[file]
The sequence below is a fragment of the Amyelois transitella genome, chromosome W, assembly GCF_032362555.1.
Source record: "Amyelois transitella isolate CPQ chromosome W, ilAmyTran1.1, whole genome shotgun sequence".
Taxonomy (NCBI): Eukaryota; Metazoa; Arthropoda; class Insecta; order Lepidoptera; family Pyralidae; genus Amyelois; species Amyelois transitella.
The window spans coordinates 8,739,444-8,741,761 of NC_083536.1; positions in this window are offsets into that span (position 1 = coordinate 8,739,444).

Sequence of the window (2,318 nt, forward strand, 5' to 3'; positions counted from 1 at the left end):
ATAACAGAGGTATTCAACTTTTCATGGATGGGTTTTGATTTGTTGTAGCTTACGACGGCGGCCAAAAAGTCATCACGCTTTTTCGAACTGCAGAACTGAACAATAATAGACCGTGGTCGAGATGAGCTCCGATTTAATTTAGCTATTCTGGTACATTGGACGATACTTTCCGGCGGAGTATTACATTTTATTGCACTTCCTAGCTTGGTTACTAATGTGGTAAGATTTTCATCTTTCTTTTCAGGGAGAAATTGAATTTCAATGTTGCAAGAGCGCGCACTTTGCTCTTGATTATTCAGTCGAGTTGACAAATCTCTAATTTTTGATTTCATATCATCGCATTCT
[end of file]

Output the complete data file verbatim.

The sequence below is a fragment of the Amyelois transitella genome, chromosome W, assembly GCF_032362555.1.
Source record: "Amyelois transitella isolate CPQ chromosome W, ilAmyTran1.1, whole genome shotgun sequence".
Taxonomy (NCBI): Eukaryota; Metazoa; Arthropoda; class Insecta; order Lepidoptera; family Pyralidae; genus Amyelois; species Amyelois transitella.
The window spans coordinates 8,739,444-8,741,761 of NC_083536.1; positions in this window are offsets into that span (position 1 = coordinate 8,739,444).

Sequence of the window (2,318 nt, forward strand, 5' to 3'; positions counted from 1 at the left end):
ATAACAGAGGTATTCAACTTTTCATGGATGGGTTTTGATTTGTTGTAGCTTACGACGGCGGCCAAAAAGTCATCACGCTTTTTCGAACTGCAGAACTGAACAATAATAGACCGTGGTCGAGATGAGCTCCGATTTAATTTAGCTATTCTGGTACATTGGACGATACTTTCCGGCGGAGTATTACATTTTATTGCACTTCCTAGCTTGGTTACTAATGTGGTAAGATTTTCATCTTTCTTTTCAGGGAGAAATTGAATTTCAATGTTGCAAGAGCGCGCACTTTGCTCTTGATTATTCAGTCGAGTTGACAAATCTCTAATTTTTGATTTCATATCATCGCATTCT